Along with the "have-to's," you want to set some goals that are important to you. They probably will have nothing to do with work and may even seem silly at first, but do it anyway.

Include at least one item on each week's list of goals which is just for you. Something that is important for the quality of your life. Set a time period to achieve that goal.

Plan what actions you can, and will, take every day that will help you achieve that goal, within that time frame.
Prioritizing Your To-Do's

Time seems to be speeding up more every day. With the economy on a roller coaster, or even when it evens out, we experience pressure from all sides to get more done.

With so many "have-to's," the only way to stay on top of everything is to prioritize things. To do that efficiently, you need to write it all down.

A. Write out everything that needs to get done – errands, trips, phone calls, everything. Don't leave anything out. They're all things you do all the time, right? So, put them down so you can really see all of what you do every day.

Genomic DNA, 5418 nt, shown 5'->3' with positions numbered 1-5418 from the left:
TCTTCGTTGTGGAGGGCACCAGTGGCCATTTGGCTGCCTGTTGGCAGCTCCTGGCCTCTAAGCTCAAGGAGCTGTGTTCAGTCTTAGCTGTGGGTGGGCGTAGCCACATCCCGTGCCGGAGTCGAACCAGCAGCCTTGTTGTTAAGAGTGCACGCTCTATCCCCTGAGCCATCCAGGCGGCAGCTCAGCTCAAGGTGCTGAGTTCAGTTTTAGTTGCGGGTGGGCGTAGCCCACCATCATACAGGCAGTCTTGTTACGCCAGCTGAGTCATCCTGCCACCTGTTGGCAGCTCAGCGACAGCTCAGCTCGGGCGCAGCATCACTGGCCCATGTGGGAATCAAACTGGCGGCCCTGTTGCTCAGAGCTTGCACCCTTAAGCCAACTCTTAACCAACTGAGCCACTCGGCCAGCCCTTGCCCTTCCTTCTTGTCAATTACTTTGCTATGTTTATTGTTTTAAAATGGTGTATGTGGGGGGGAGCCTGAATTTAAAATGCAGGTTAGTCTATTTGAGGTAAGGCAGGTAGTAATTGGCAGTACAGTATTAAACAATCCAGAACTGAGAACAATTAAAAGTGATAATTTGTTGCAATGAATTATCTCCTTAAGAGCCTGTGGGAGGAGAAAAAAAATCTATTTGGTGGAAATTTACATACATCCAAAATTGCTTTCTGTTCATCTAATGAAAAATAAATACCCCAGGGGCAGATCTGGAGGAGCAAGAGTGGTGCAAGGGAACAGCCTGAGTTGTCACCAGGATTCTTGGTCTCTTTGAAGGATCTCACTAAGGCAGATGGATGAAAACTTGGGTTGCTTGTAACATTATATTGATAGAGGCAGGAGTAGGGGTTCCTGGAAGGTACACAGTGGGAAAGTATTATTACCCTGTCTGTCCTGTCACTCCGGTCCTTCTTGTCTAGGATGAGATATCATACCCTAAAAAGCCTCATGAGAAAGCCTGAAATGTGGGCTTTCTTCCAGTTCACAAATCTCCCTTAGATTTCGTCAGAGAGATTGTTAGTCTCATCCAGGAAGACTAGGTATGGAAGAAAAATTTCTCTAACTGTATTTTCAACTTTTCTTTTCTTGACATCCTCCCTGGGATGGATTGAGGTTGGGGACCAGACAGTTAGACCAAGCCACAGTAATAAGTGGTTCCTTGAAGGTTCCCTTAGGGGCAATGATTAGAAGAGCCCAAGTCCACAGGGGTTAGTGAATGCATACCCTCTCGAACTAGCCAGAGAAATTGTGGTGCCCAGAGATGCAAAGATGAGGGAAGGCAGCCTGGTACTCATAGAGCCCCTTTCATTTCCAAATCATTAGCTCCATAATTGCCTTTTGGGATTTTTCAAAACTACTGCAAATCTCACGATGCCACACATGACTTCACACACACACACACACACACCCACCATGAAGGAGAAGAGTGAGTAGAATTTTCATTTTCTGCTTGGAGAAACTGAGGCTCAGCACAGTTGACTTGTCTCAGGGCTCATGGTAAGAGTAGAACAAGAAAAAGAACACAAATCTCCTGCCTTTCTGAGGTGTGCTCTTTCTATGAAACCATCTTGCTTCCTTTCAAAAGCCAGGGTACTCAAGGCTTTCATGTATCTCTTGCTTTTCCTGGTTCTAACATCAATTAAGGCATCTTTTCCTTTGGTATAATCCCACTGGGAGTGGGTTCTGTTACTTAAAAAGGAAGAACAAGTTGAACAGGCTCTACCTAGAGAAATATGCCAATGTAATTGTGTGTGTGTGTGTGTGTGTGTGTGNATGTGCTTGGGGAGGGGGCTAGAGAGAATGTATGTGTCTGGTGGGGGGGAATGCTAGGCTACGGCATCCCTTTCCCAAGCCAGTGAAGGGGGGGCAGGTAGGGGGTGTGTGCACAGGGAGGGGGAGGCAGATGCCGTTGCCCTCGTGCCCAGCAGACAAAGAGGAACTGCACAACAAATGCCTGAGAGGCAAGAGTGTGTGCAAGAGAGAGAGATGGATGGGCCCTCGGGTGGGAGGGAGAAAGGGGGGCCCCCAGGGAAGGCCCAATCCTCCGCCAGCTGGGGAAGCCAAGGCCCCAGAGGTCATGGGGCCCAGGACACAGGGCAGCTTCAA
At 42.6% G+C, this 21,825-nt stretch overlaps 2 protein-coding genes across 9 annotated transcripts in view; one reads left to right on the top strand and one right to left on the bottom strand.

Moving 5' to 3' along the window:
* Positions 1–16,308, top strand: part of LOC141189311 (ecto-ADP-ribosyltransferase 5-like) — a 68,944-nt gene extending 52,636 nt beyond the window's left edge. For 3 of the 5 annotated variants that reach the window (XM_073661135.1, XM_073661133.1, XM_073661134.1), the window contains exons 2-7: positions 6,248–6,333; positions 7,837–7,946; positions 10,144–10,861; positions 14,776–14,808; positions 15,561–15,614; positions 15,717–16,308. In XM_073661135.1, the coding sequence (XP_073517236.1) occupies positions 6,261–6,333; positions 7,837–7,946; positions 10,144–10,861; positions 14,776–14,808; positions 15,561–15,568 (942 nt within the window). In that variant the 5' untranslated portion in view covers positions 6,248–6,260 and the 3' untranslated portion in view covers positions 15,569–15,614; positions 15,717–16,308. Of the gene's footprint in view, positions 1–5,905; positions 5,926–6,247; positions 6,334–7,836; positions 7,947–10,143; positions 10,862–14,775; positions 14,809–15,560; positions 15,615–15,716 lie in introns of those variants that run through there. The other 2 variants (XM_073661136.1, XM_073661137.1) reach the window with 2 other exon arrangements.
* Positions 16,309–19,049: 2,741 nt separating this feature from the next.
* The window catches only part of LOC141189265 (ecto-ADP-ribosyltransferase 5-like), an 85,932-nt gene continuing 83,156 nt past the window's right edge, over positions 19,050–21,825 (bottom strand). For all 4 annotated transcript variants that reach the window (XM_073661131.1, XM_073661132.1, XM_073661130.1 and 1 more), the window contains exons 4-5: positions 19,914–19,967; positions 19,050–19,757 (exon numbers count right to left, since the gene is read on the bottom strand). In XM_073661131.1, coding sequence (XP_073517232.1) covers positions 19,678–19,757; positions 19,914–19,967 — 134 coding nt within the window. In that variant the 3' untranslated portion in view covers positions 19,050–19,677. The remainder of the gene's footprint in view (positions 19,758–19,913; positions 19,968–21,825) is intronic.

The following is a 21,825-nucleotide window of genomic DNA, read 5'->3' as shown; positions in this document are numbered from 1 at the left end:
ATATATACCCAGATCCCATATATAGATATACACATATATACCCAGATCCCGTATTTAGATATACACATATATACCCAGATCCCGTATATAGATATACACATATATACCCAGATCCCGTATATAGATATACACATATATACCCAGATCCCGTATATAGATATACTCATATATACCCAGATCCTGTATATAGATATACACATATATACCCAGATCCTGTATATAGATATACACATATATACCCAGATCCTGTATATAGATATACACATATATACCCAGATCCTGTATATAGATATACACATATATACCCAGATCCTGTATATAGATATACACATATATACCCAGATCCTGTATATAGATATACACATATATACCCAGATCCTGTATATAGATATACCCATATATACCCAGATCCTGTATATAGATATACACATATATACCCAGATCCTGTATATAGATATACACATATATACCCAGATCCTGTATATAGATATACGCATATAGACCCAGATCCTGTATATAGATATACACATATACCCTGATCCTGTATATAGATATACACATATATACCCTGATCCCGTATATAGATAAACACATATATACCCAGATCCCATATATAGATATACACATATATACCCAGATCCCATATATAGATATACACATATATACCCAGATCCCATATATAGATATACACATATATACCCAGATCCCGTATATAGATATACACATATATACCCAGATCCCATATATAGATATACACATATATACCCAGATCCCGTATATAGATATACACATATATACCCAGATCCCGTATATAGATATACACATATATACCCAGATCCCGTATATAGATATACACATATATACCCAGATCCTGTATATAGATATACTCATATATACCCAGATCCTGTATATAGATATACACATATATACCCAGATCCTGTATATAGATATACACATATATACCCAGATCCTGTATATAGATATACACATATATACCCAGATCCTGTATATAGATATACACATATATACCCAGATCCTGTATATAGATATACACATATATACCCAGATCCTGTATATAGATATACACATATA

B. Block out times for things that happen on a regular basis (daily, weekly, etc.).

C. Schedule things "in time." As much as, and whenever possible, schedule appointments, call-backs, and meetings. Set phone appointments, as this will save you time, as well as showing others that your time is valuable.

D. Be sure to check things off your list as you complete them. It may seem foolish at first, but you'll quickly see how much you really accomplish. There is also satisfaction in checking something off your list.

E. When it comes to prioritizing, you may know about this, but in case you don't, let's give you the "how-to." You need to define your "ABC's." What's the most important thing that you have to get done? What things are not so crucial, but you want done? What are the, "I would like to do," but it has some flexibility, or there is no real time line?

You want to categorize items like this:

  • "A" is for those things that must get done
  • "B" is for those things that are important, but not critical, and should get done soon.
  • "C" is for those things that are either, "I would like to do," or, "I need to keep this in mind for a short period of time, in case it becomes more important soon."